The independent model may be attractive for its high payout, but setting up your own office can be difficult—and costly.
“It’s like moving across the country, from New York to California,” says Philip Palaveev, owner and CEO of The Ensemble Practice LLC. “It’s going to cost you and it’s not going to be that much fun, but hopefully you’re going where you want to be.”
What’s the price tag for independence? It depends on geographic location, the size of the practice and what type of feel the advisor wants for the office. But here are some estimates.
Read the full article, The Hidden Costs of Independence
1. Office set-up - $15,000-$20,000
First and last month’s rent, computers, desks, printers, phones, Internet, and the DBA brand name. “Consider 300 to 400 square feet office space per person,” says Advisor Center's Tom Daley.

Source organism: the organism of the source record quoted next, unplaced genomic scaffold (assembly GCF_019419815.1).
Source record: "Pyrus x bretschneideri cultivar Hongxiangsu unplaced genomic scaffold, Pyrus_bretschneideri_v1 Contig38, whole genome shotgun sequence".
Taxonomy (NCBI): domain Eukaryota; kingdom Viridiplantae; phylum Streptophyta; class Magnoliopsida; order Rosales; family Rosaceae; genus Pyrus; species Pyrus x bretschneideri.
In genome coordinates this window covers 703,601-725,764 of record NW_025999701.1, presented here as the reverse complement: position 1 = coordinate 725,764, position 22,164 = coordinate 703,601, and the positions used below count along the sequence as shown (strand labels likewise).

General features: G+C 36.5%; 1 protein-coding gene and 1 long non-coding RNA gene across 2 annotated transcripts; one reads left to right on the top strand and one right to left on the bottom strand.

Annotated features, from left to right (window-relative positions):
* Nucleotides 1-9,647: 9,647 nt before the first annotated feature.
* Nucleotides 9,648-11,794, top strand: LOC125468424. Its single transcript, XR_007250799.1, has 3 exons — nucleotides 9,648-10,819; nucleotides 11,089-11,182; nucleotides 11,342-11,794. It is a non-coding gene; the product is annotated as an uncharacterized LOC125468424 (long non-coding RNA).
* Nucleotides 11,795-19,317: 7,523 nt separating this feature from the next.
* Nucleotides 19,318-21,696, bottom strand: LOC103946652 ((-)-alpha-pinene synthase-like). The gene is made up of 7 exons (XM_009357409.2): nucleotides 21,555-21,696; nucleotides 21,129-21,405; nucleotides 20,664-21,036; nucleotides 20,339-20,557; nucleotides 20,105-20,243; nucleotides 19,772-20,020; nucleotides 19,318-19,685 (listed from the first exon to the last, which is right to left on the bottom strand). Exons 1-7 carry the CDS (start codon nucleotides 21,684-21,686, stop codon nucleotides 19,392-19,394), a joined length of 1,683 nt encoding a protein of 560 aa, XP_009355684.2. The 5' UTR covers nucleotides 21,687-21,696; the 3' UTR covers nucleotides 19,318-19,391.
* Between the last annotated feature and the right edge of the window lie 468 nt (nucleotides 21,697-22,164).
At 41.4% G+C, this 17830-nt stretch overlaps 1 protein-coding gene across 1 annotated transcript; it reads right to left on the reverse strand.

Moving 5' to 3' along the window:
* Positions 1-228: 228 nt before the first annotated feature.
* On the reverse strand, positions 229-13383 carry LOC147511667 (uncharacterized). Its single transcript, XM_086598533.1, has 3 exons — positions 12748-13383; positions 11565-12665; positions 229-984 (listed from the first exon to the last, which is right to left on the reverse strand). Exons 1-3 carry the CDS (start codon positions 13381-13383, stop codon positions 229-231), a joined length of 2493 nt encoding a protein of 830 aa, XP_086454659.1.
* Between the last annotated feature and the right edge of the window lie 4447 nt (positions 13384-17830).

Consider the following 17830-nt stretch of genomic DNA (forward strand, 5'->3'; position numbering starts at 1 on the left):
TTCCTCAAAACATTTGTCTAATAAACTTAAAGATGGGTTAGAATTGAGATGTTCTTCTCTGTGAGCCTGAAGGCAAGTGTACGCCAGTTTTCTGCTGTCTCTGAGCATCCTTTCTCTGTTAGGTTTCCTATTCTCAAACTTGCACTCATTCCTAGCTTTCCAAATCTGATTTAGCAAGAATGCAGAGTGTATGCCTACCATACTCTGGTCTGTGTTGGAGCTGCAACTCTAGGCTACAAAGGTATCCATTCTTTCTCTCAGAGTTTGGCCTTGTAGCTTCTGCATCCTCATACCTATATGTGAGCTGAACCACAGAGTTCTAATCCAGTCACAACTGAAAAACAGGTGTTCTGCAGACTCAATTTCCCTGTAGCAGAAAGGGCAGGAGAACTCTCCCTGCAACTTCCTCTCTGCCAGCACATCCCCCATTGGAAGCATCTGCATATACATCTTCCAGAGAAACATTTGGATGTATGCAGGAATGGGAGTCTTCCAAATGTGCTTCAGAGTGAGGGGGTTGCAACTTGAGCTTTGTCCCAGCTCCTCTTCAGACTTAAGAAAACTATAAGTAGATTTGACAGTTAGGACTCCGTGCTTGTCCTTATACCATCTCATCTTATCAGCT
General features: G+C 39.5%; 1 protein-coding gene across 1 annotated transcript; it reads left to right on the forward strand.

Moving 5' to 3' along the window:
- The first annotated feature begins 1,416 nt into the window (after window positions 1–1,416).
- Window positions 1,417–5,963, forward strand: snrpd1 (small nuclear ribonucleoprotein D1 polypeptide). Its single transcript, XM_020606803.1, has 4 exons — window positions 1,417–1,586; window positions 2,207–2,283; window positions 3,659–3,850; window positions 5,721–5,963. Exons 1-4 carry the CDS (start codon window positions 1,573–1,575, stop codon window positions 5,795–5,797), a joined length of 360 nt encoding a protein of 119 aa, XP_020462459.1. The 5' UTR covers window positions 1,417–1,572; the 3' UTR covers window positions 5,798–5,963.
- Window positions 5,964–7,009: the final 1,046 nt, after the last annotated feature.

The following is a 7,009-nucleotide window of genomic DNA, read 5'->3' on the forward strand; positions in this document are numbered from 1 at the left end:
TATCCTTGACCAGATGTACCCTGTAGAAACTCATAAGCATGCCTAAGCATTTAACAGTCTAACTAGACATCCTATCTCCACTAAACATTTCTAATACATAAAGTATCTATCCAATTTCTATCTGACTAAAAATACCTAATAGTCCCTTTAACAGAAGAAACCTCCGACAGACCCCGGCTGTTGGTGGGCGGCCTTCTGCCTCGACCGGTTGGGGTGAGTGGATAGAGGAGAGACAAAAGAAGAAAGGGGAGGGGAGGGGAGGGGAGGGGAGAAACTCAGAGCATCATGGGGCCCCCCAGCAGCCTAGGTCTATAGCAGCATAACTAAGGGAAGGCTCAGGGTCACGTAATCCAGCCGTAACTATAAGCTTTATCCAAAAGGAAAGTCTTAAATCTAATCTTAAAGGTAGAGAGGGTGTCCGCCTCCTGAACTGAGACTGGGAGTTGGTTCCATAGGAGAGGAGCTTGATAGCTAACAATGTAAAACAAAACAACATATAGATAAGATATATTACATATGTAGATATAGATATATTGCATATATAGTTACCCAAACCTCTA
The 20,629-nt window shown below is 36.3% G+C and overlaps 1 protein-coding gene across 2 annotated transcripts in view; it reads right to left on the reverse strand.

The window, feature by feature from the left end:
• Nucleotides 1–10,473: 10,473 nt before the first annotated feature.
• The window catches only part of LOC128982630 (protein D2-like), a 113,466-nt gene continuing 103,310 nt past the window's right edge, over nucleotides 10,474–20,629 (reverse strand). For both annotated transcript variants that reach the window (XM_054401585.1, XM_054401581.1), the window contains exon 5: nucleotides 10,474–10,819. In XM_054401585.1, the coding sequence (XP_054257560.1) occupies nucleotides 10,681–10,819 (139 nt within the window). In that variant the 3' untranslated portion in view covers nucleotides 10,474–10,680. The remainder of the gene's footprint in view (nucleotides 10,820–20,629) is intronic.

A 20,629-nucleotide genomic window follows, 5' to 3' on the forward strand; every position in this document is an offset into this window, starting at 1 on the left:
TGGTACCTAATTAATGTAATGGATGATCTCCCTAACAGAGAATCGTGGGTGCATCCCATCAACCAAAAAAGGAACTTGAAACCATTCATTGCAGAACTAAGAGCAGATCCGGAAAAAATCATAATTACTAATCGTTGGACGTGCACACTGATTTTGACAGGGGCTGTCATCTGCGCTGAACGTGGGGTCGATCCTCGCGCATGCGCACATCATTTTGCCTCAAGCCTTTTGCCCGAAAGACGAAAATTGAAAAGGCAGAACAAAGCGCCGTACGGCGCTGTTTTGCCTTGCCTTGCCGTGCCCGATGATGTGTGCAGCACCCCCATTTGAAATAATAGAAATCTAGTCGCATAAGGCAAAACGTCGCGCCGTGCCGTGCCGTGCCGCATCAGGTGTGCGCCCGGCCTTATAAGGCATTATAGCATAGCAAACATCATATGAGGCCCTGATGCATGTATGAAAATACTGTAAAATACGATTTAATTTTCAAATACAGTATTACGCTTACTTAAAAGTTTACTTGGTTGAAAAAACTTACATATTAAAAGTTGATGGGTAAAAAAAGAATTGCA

2. Errors & omissions insurance - $3,000-$5,000 a year
Sometimes covered by the b/d, sometimes not.
3. Repapering (ACAT fees) - $3,000-$5,000
Depends on the number of accounts; usually will be covered by the new b/d.
4. Termination fees - $75 per account to new clearing firm; $25-$50 per account if staying on the same clearing platform.
Typically paid by the new b/d, but some advisors may have to pay out of pocket.
5. Signage, business cards, etc. - $1,000 to $5,000
Simple or flashy, depending on your brand.
6. Operating capital - $10,000 to $20,000
For rent, security deposits, payroll and opening bank accounts.
7. Cost to register RIA - $20,000 to $25,000
Hiring a law firm to register the RIA, create an operating agreement and an LLC agreement.
8. Acquire technology systems - $20,000 to $50,000
Portfolio management system, CRM, exchange server for e-mail and web hosting, rebalancing software, etc.